Following the retirement of the McIntosh 3 coal fired plant, a new 120 MW natural gas fuelled reciprocating engine based power plant – employing six MAN ES 18V51/60G engines – is being constructed on a fast track for Lakeland Electric in Florida


Visualisation of the new recip based NG fuelled power plant to be constructed on the McIntosh site, City of Lakeland.

Like many other utilities in the USA, coal generation is no longer seen as a viable option for Lakeland Electric, the third-largest public power utility in the state of Florida. Back in December 2020, the utility, which is owned by the City of Lakeland, announced it was bringing forward by three years the closure of its coal-fired power plant, McIntosh unit 3.

“This was a difficult decision to make”, said Joel Ivy, general manager of Lakeland Electric, but in the end, there was a “compelling business case” to permanently close the unit in spring 2021.

McIntosh unit 3, 60% owned by Lakeland and 40% by the Orlando Utilities Commission, entered commercial operation in 1982. At closure, it had an installed capacity of 365 MWe. Its fuel was bituminous coal, with natural gas for flame stabilisation. It was one of six power generating units on the McIntosh site, the others being D1 and D2 (2.5 MW diesel gen-sets, dating back to 1970), GT1 (20 MW open cycle NG fuelled gas turbine, in operation since 1973), unit 5 (365 MW natural gas-fuelled CCGT, which entered commercial service in 2002), and GT2, a new 120 MW natural gas-fuelled open-cycle gas unit (replacing McIntosh unit 2, a natural gas-fired boiler-with-steam-turbine unit that entered service in 1976).

McIntosh 3 required “increasingly expensive repairs while showing declining efficiency and unreliable performance”, said Lakeland, and in addition, the large inventory of coal required to run the unit represented “a multimillion-dollar risk to the utility should the unit fail unexpectedly.”

“An extensive analysis of these and other factors led to the decision to shutter the unit in 2021.” It had been thought possible to run the plant until autumn 2024, but “it became apparent that the risk was too great to operate the unit for an extended period,” said Ivy. “The shuttering of McIntosh unit 3 will result in some positions being eliminated”, but “affected employees are eligible for a generous severance during the five-month shuttering process”, he noted.

Lakeland Electric says it will use its natural gas, diesel, and solar power generation capacity along with demand management, interruptible load, and power purchase agreements until replacement generation capacity has been built.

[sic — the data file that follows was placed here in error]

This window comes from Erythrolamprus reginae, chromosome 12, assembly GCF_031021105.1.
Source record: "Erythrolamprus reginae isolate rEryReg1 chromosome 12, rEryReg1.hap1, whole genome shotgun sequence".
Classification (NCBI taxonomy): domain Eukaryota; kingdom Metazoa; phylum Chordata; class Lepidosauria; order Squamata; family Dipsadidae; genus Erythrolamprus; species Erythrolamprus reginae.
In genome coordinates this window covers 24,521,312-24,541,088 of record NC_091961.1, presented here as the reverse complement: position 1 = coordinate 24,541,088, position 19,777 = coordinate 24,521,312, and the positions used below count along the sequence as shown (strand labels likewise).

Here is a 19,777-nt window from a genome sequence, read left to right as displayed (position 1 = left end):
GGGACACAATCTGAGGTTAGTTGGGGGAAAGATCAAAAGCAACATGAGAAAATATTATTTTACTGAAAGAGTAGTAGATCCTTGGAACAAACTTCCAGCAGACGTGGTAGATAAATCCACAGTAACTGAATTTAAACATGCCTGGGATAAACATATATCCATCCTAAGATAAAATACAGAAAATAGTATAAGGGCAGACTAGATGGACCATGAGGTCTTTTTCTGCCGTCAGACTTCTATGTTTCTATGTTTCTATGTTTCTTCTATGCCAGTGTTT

Interestingly, gas-fuelled reciprocating engines, to be supplied by MAN Energy Solutions, will form a major element of this new generating capacity, along with a significant increase in PV and battery storage by 2024, as part of the utility’s NextGen plan. The new gas engines will be “more efficient and better able to manage capacity fluctuation typical of solar power”, says Lakeland.

In August 2021, MAN Energy Solutions announced it had won an order to supply six 18V51/60G engines along with the major balance of plant for a new 120 MW natural gas-fuelled reciprocating engine based power plant to be located on the McIntosh site.

Lakeland Electric and MAN ES both want to have the plant in service as quickly as possible, so MAN says it has committed to fast-track delivery of all equipment to the site by July 2022.

The project is scheduled for commercial operation in late 2023.

Under contract to Lakeland Electric, Sargent & Lundy is providing engineering, procurement, and construction management services.

MAN ES and Lakeland have also signed a ten-year long-term service agreement.

Describing it as a “lighthouse project”, Wayne Jones, chief sales officer and member of the executive board, MAN Energy Solutions, says the award “represents a significant milestone for our power segment here in the US…Our top-of-the-line 18V51/60 reciprocating gas engine, combined with a very sophisticated, heat-recovery system, specifically designed to support the plant’s stand-by operation, perfectly matches Lakeland Electric’s stated commitment to safely provide its customers with affordable, highly dependable and sustainable electric-services. We don’t even have to mention the high flexibility of the engines, because that’s a given.”

The MAN 51/60G gas engine, with two-stage turbocharging, achieves an efficiency of >50 %, high reliability, lack of derating at high temperatures, fast start-up, good fuel flexibility, and maintains high efficiency at part load.

This article first appeared in Modern Power Systems magazine.